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One of these doors just doesn't belong.

Our hero and his friends are wandering in an absurdly complicated place. Maybe it's The Maze, or perhaps an exceedingly long hallway with two doors. Either way, they are shocked to find that whenever they enter one of two doors, they go all the way back to the beginning! Forced to Try Everything, they finally notice something strange about one path, usually one of the following:

  1. Sounds or music are particularly audible near one exit.
  2. There is a lit torch or other light source next to the door.
  3. The door or other pathway features have received a Palette Swap.
  4. Or, you notice a character going down one pathway which just happens to be the right one.

The name of the trope comes from, but is not related to, the old Sesame Street song "One of These Things".

Examples of One of These Doors Is Not Like the Other include:

  • Paper Mario and Paper Mario the Thousand Year Door both had Type 2: the first in Bowser's castle, the second in the Palace of Shadow.
    • The original Paper Mario also had the path through the forest to Bow's mansion; each area had a different identifier that you used Goombario's field ability to learn.
    • Super Mario RPG used Type 4 in the Forest Maze. There's also a secret path through the maze to some goodies; you can get the directions from an NPC.
  • The Legend of Zelda loves this one.
    • The original game had two of these, the solutions to which needed to be purchased from nearby NPCs.
    • In Link's Awakening, the only way to get through the Wind Fish's Egg is to follow one specific route. And the only way to know this route is to read about it in the library.
    • Ocarina of Time had Type 1 (in The Lost Woods, leading to the Sacred Grove) and Type 4 (in the pathless desert leading to the Spirit Temple).
      • There were also trapped doors that would fall on you if you tried to open them. They could be recognized because they stood against the wall rather than in it.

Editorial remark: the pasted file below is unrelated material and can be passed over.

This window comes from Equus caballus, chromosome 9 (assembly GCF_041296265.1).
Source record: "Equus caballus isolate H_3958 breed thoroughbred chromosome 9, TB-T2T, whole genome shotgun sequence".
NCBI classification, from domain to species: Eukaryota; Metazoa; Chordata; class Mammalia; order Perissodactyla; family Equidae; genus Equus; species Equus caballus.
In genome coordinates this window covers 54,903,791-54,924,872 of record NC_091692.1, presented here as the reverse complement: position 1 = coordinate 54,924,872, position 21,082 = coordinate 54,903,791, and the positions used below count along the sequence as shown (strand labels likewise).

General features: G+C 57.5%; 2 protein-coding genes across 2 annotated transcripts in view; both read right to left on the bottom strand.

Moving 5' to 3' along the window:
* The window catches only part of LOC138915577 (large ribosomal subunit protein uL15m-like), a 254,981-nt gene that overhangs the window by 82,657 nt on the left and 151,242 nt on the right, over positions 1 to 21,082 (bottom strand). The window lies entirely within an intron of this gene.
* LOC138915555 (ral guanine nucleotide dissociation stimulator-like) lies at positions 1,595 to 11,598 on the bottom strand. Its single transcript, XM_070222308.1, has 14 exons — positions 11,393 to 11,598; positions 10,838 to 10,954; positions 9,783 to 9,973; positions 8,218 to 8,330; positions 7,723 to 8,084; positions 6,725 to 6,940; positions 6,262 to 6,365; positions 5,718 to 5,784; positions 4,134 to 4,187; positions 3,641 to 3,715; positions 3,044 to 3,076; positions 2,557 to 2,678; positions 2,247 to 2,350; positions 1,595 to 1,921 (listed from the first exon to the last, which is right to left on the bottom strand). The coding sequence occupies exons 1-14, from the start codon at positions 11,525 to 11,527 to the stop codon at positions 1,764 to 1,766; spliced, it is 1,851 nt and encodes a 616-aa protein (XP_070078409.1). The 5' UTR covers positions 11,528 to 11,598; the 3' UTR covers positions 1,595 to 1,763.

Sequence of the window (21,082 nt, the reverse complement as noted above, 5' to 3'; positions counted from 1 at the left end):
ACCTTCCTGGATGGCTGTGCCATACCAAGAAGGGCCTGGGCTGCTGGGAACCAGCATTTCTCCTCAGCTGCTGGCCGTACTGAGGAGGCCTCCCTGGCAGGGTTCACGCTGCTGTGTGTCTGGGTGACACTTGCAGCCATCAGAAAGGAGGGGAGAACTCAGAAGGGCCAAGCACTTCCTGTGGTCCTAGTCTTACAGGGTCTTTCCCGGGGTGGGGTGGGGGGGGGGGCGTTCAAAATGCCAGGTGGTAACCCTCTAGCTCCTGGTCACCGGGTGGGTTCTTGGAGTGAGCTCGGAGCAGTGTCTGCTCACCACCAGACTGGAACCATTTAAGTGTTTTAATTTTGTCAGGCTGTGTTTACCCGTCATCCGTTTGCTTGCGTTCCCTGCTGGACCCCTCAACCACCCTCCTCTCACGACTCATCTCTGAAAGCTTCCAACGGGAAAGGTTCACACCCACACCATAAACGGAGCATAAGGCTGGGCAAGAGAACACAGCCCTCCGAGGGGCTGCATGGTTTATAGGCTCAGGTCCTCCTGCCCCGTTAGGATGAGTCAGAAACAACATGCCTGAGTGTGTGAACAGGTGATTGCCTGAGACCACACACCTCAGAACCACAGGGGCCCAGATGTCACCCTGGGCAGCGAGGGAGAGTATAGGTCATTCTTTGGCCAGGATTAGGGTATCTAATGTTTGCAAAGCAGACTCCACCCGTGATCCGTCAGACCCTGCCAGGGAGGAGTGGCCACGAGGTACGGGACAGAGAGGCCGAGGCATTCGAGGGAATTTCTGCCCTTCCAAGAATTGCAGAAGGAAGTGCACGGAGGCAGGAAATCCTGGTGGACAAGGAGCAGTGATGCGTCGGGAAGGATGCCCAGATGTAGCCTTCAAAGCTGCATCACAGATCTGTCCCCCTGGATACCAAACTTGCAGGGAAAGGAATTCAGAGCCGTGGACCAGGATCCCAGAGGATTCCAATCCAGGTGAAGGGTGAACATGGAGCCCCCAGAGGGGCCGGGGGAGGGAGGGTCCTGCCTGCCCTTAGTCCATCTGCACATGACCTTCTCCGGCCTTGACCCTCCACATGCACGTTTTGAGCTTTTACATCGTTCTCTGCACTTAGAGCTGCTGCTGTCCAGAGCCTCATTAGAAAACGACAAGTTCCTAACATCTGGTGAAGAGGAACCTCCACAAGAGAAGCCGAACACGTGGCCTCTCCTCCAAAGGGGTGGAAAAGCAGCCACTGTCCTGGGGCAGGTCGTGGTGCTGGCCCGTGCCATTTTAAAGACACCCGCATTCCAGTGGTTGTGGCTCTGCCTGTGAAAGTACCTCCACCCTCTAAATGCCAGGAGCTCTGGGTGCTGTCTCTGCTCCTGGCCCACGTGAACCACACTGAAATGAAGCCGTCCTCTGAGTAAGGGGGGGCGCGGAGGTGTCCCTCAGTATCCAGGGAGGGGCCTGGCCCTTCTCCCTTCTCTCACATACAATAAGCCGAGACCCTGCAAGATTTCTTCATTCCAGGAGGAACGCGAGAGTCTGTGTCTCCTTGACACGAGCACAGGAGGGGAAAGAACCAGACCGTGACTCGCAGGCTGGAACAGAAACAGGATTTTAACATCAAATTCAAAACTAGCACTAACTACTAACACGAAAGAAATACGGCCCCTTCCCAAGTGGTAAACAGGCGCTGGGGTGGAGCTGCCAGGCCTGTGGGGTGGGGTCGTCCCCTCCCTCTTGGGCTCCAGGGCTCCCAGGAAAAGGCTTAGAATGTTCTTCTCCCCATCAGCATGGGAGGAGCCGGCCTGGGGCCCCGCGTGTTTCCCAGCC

• Majora's Mask's doppelganger of the Lost Woods has Type 4: you follow a monkey. The path to Pinnacle Rock in the Great Bay Area is another Type 4. You have to follow a seahorse.
    • In the Oracle games, one such maze has several eyes embedded in the wall. You always use the door that none of the eyes is looking at.
    • In the final dungeon of The Wind Waker, a maze can be navigated only after Link kills the Phantom Ganon in each room and sees which direction its sword's handle falls. In the Forsaken Fortress, the correct path to the top of the fortress is marked by the lit torches.
    • In The Minish Cap, there's a graveyard with one of these. Signs in each area tell you where to go. After a few signs, though, they stop giving straight directions ("Left" or "Up") and start getting tricky, with things like "Same as two signs ago" or "The opposite of the last sign."
    • In Twilight Princess, you have to navigate The Lost Woods by following the Skull Kid and keeping tabs on where his light can be spotted.
    • In Phantom Hourglass, the only way to get through one island's maze temple is to first visit the local graveyard. This is actually a double solution. The inscriptions on the knights' tombstones provide the correct path through the maze, but the positions in which the tombstones are situated relative to each other also shows you the correct shape to draw later to open a dungeon.
    • In Spirit Tracks, one villager tells Link that he has to turn in the directions tree branches point in order to make it through the Lost Woods... but another villager tells him that the fourth tree "has no sense of direction".
  • In Prince of Persia: Sands of Time, you navigate one of these mazes by where the sound of dripping water is loudest.
  • In Killer 7, at one point you navigate by the sound of a singer's voice. Thing is, you can't do so just by listening. Instead, you have to switch to Con Smith: He's blind, so via Disability Superpower he can "see" the music as sound waves.
  • In Suda 51's next classic, No More Heroes, the final area ends in The Lost Woods, covered in fog, and it warps Travis back to the start if he takes the wrong path. Of course, he's guided by the ghost of Thunder Ryu, who points the way for him.
  • In The Lord of the Rings, the Fellowship is able to navigate through the Mines of Moria once Gandalf recognizes than one of the paths has fresher air than the others.